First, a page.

More on recursive merge strategy

Friday, January 20, 2012 10 Comments

[Edit - 2013/10/02 - screencast available at]

A few days ago I had the chance to read a comment on my previous blog post about merge recursive pointing to the Mercurial mailing list where Matt Mackall (of Mercurial fame) strongly criticized my explanation of the recursive merge strategy.

Edit: I replied to Matt on the mailing list and things were clarified. Plastic is not a 'git wrapper' as he pointed but a full feature scm, and implementing quite strong merge :P

Well, some were simply about the “rendering style” of plastic’s branch explorer (which is what I used to drive the examples), and others about the explanation itself.

Mercurial’s programmer admits that recursive merge is better although argues that it is only worth in some cases and that its costs to implement is bigger than its benefits. Implementing a recursive merge isn’t cheap, as we known down here at Codice, but you know, the big difference between a great product and an exceptional one normally relies on the upper 2% of features that makes it rock.

Today we'll be covering (I'm writing this with the help of Borja, our merge master) "advantages of recursive merge - Case 1: Only one ancestor is the right option".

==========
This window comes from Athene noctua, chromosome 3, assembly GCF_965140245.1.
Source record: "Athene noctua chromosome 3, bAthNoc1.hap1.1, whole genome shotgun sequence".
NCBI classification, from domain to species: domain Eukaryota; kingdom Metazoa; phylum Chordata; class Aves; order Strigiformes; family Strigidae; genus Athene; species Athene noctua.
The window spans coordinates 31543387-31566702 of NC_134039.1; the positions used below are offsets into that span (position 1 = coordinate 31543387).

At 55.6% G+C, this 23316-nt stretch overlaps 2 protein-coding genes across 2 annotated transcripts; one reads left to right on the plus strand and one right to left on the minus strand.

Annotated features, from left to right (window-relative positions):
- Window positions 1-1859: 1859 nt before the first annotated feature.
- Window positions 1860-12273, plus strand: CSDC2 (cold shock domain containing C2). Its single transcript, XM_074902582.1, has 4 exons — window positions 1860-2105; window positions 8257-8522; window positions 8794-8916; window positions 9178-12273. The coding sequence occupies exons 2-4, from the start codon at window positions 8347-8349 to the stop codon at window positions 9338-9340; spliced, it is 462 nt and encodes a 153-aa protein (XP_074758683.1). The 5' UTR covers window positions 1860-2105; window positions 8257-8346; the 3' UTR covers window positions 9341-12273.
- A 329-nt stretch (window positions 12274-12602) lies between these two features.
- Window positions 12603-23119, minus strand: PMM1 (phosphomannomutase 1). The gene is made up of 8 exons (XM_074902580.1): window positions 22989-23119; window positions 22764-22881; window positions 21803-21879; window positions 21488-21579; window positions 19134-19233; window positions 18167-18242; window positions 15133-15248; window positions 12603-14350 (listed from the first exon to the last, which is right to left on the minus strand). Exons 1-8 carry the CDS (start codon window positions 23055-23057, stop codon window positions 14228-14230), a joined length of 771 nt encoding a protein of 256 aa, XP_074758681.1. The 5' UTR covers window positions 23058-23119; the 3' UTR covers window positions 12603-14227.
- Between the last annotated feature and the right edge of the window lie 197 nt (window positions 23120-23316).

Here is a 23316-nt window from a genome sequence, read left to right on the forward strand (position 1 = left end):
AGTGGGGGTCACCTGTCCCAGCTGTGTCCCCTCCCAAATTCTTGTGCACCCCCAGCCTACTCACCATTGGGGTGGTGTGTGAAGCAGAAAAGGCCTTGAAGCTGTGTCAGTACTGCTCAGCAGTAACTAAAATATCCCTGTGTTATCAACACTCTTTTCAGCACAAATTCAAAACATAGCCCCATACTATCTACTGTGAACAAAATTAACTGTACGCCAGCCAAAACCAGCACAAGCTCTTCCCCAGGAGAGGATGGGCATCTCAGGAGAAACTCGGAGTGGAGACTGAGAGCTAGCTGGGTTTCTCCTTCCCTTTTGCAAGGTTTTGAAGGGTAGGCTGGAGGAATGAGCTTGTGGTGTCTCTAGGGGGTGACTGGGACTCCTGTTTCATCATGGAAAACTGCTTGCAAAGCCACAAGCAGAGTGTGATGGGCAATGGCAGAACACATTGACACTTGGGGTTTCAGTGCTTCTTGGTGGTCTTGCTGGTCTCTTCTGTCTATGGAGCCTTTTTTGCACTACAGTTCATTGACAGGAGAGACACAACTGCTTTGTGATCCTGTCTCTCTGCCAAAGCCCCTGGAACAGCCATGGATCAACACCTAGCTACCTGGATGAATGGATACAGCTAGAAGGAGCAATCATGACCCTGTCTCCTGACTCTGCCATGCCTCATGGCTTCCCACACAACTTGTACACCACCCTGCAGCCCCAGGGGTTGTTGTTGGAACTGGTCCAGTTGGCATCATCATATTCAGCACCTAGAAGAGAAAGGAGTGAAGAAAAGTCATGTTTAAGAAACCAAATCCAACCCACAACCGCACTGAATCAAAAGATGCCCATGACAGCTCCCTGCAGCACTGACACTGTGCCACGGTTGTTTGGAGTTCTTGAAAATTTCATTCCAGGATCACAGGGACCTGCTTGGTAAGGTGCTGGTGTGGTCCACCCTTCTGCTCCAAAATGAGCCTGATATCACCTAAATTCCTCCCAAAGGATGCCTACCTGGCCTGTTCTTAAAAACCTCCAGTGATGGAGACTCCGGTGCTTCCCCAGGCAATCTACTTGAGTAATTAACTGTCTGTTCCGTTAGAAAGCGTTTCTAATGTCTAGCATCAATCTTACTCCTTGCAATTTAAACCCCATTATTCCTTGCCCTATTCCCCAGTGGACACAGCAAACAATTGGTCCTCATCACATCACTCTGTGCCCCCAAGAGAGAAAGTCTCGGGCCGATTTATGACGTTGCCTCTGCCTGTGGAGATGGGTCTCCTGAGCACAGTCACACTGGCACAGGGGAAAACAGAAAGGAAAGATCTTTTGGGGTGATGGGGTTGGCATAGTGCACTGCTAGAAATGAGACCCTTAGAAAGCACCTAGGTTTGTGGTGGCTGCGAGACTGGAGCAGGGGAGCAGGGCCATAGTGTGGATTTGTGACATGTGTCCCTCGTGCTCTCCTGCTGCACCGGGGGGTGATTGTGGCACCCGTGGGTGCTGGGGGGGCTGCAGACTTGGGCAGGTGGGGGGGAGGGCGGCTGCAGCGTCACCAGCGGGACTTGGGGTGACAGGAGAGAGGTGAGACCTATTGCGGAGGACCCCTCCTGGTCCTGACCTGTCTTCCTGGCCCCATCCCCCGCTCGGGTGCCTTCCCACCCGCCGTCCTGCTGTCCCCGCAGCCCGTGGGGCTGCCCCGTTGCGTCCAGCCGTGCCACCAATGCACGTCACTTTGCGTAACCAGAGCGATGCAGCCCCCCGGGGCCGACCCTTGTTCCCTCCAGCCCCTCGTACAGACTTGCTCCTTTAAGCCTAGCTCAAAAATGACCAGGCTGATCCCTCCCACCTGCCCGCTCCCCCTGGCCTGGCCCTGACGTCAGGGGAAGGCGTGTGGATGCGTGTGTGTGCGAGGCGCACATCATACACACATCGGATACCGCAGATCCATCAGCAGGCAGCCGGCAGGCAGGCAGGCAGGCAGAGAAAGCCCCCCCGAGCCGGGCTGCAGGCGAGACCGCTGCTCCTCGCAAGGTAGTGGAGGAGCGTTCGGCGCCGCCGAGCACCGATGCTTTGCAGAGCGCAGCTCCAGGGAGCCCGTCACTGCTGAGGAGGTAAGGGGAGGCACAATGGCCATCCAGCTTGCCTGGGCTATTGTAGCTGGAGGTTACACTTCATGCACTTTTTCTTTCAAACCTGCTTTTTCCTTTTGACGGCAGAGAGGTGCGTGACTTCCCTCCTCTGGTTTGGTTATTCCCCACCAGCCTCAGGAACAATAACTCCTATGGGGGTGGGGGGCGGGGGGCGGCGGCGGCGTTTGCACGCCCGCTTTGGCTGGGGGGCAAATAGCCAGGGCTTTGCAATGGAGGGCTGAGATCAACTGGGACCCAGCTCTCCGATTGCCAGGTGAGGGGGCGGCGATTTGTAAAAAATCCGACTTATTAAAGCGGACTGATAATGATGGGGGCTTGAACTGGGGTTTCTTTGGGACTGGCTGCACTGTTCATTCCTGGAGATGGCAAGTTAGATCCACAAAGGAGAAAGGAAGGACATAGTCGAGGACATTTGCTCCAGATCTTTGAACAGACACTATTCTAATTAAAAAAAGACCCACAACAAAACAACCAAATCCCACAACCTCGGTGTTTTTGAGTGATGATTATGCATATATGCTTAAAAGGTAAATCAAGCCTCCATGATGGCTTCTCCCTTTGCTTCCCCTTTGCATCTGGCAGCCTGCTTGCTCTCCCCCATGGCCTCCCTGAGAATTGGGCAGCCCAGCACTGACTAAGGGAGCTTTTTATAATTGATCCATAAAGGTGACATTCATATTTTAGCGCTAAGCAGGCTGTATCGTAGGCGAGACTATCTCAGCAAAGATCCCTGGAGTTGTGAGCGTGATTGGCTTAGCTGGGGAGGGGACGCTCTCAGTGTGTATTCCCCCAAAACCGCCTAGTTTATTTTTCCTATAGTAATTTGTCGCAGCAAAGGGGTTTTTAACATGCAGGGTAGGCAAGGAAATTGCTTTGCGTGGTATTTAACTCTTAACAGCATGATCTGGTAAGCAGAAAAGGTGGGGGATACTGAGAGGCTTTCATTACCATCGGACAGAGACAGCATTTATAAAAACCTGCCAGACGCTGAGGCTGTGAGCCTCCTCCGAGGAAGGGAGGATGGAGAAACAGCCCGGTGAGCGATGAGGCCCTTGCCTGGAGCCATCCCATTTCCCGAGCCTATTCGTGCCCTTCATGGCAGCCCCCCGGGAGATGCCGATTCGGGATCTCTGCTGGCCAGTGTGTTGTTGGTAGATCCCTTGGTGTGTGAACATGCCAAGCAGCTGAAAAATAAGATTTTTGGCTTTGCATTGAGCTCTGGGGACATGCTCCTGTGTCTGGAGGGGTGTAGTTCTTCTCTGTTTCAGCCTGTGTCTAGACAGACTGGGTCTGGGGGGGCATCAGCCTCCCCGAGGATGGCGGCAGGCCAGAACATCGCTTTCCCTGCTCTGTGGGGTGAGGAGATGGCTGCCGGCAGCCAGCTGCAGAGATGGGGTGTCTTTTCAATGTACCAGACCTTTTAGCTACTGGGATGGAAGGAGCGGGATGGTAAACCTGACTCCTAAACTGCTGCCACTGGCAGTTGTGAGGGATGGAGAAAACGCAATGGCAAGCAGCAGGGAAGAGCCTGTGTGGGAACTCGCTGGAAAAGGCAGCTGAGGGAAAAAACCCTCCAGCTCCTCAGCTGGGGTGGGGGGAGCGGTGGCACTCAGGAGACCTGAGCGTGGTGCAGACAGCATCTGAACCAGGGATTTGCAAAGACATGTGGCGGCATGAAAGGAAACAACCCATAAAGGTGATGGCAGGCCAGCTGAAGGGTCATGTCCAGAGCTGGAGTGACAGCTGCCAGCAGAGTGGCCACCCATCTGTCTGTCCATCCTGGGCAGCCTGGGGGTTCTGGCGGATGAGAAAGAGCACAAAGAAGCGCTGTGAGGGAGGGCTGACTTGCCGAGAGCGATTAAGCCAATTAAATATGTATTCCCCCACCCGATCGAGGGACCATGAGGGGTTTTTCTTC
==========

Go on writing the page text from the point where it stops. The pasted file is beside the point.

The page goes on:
Back to the drawing board

Recursive merge is not only good for “criss-cross” merge situations but also for more “regular” ones where merge history simply gets complicated.

I’d like to go back to the original example and explain it now in bigger detail:

We’re going to merge from changeset 5 to changeset 6. In this diagram (another explanation using code will come later) we simply say the “content” of the file is A or B or C, but it applies to lines of code (containing important changes, bug fixes and so on).

DAG format

Just in case anyone has trouble understanding that the green lines are merges and they’re rendered from source to destination, here’s an alternative diagram:

Common ancestors

In order to run a merge, you need to identify the “source”, the “destination” and the nearest common ancestor.

In this case the “src” and “dst” are clear but the problem is the “common ancestor” because there’s more than one candidate.

If you look carefully you’ll see that both changesets “2” and “3” can be taken as common ancestors.

A non-recursive merge algorithm will only use one of them, and depending on the “choice”, the result can be quite different.

Selecting “3” as common ancestor

If the algorithm chooses “3” (and as we explained in our previous post, this is the choice taken by Hg, and also would be the one taken by former plastic’s algorithm previous to “merge recursive” implementation) then the following situation will happen:
It will lead to a manual merge, where the user will be forced to choose.

Selecting “2” as common ancestor – the lucky shot

If the algorithm uses “2” as common ancestor, then the merge will be between content “B”, “B” and “C•”, so, since two contributors are the same, the result will be “C”.
It is the expected result as we will see later, and it is a pretty valid choice, the problem is that there’s no good consistent way to choose “2”.